In just 11 short years, seniors will outnumber children for the first time in U.S. history. By 2030, when the last Baby Boomers are past 65, 20 percent of the population will be retirement age.
While these legions of older adults may want to age in place, remaining in the home they’ve lived in until the end of life, for many, it may become impractical. The older we get, the more likely it is we’ll need some assistance with activities of daily living (ADL).
But that doesn’t mean seniors who have always been independent are necessarily going to ask for help.
One solution is assisted living, which can support seniors to continue living their best life possible within a community of older adults. Assisted living provides help with ADL such as:
- medication reminders
If a senior needs a number of services, assisted living becomes a more economical alternative to home care services. And it means your loved one will continue to be safe at home, because “home” is now part of an assisted living community.
Beyond ADL: Signs It May Be Time for Assisted Living
Your senior loved one may still be managing to bathe, dress, eat, and use the bathroom without problems, but perhaps you’ve noticed some other concerning signs: bills piling up, or your loved one refusing to socialize. Or they may have had a few falls.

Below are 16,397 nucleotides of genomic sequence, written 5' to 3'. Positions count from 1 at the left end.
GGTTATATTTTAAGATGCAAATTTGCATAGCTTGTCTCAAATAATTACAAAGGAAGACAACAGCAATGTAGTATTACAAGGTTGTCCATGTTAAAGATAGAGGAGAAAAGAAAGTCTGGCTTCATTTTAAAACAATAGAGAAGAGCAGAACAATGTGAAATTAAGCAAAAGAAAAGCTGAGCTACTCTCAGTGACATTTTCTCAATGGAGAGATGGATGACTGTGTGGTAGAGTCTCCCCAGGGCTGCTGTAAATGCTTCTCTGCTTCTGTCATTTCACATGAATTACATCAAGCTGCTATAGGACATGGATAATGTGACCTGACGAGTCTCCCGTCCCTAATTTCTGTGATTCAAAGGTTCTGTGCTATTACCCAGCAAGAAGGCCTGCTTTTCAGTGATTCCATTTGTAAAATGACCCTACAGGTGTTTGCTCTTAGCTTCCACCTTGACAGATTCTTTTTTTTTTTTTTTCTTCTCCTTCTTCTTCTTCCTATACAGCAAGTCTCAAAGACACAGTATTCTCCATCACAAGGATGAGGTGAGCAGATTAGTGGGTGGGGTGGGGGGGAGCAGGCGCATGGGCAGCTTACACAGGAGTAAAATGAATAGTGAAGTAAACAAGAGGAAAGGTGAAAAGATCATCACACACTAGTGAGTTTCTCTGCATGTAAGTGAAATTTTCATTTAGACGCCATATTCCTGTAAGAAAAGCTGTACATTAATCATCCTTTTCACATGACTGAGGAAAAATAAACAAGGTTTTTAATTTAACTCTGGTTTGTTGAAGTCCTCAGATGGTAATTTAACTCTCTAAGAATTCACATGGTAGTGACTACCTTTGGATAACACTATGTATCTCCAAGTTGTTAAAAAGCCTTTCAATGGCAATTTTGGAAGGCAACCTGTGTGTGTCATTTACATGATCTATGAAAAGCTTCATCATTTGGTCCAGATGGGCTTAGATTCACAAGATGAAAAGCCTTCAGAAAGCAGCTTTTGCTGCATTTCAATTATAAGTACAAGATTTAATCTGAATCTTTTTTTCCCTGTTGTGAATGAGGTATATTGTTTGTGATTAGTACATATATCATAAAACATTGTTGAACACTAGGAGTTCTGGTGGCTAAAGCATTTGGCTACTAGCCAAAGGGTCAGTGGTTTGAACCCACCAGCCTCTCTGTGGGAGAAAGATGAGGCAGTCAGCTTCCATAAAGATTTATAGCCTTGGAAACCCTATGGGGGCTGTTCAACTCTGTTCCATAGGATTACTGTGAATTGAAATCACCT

These changes could signal the early stages of dementia — or they might indicate the senior is depressed and unmotivated. Social isolation and disconnection pose major health risks for older adults, especially those who live alone.
In fact, a new University of Michigan poll reveals that one in four adults aged 50-80 feels isolated at least some of the time, and a third say they lack regular companionship. Shockingly, more than 25 percent of poll respondents say they have only onesocial contact or less per week with someone outside their home.
It’s also important to monitor chronic health conditions that a senior may have managed more easily when they were younger. If your mother has congestive heart failure, for example, yet managed on her own in her 60s and 70s, you may discover this is no longer true at 80. Or if dad always gave himself insulin injections for his diabetes, his arthritis may now make this more challenging.
AARP reports, “four out of five older adults suffer from at least one chronic condition,” in part due to longer life expectancy and improvements in health care for acute illnesses, which elevates the probability of developing a chronic disease later on.
In short: if your senior loved one is:
- Isolated and lonely
- Having difficulty with basic tasks
- Dealing with a chronic health condition
- Losing weight (either because food shopping and cooking has become too difficult, or because they have little appetite)
- Neglecting the home
- Experiencing early signs of memory loss
- Having frequent accidents, even if minor
- Wandering around outside, seeming confused
… assisted living may be a viable option.
Don’t Fall for That